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Blame Both Parties if the Federal Government Shuts Down in December

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23.09.2021

Debt

Veronique de Rugy | 9.23.2021 1:05 PM

The battle over the federal debt ceiling that's currently being fought by government officials and legislators is yet another example of the political posturing that's so prevalent these days. On one side, you have Democrats, who believe that the debt ceiling should be increased automatically or removed altogether, no matter what level of debt Uncle Sam accumulates, and that it should be done with the support of Republicans. On the other side, you have Republicans, who occasionally remember that they are against big government spending, especially if they're in the minority when the debt ceiling needs to be raised.

Consider Senate Majority Leader Chuck Schumer (D–N.Y.) railing against Republicans for saying they won't vote for a bill that funds the government until December and includes a debt ceiling suspension. He accuses them of wanting the federal government to shut down and to default on its debt.

Don't fall for it. Yes, defaults are bad—which is why nobody wants that.

Thankfully, there's a difference between refusing to raise the debt ceiling and defaulting on our debt. What's more, as Brian Riedl of the Manhattan Institute reminds us, Democrats currently hold the White House, the House, and the Senate, and they could have raised the debt ceiling all alone without the Republicans. All they had to do, he writes, was to "include debt limit instructions in either of the two budget resolutions that they passed this year," allowing them to increase "Washington's borrowing authority to the reconciliation bills—which are not subject to filibuster and thus can pass the Senate with only the 50 Democratic votes."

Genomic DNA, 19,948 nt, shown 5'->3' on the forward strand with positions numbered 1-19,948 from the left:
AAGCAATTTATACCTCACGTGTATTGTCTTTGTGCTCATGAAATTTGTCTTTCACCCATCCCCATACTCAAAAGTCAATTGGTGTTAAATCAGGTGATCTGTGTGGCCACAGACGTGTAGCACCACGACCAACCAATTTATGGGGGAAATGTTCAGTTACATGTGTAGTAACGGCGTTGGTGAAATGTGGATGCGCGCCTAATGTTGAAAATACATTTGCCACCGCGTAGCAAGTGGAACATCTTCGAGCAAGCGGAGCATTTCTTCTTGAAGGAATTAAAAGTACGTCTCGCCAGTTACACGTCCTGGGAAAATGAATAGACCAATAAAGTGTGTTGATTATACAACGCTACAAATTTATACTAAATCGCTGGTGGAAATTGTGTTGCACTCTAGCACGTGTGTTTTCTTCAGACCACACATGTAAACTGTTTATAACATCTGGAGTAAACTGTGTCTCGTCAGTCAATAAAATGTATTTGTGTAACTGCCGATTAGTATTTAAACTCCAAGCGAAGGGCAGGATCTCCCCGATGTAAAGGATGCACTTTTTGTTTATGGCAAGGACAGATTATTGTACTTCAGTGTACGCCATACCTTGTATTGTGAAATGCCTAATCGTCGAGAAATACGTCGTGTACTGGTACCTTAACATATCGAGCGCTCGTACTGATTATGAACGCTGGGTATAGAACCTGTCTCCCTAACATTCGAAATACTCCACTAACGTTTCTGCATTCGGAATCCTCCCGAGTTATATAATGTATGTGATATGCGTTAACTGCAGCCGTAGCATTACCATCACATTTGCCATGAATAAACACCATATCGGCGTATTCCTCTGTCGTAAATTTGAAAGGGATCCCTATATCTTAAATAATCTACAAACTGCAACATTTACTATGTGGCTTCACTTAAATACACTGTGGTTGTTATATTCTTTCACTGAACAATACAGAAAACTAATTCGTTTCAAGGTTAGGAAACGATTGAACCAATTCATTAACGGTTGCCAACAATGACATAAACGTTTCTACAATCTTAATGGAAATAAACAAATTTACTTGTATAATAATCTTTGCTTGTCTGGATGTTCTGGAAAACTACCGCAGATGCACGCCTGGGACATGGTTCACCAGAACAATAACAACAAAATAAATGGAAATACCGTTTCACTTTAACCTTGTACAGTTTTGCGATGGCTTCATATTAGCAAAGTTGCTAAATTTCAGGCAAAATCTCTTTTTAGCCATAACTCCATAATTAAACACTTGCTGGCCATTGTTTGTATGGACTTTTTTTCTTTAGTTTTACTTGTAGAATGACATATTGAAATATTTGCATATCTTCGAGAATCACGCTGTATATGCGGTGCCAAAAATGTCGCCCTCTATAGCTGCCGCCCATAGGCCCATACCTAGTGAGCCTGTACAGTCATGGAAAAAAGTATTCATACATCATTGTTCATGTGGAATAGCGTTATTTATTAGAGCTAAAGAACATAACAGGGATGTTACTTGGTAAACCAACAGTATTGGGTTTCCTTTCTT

Yet they probably didn't do that so their members wouldn't have to cast a vote acknowledging all of the spending and borrowing they approved. But now they're dragging Republicans into their mess, hoping to either get political cover for raising the debt ceiling or let the GOP get the blame for a government shutdown.

Incidentally, Republicans aren't wrong to be outraged by the $3.5 trillion spending bill Democrats are pushing through reconciliation, most of it unpaid for by those who will receive the benefits, piled on top of trillions of dollars for COVID-19-relief spending and an already vast deficit. Republicans argue that blocking this level of spending is another reason to........

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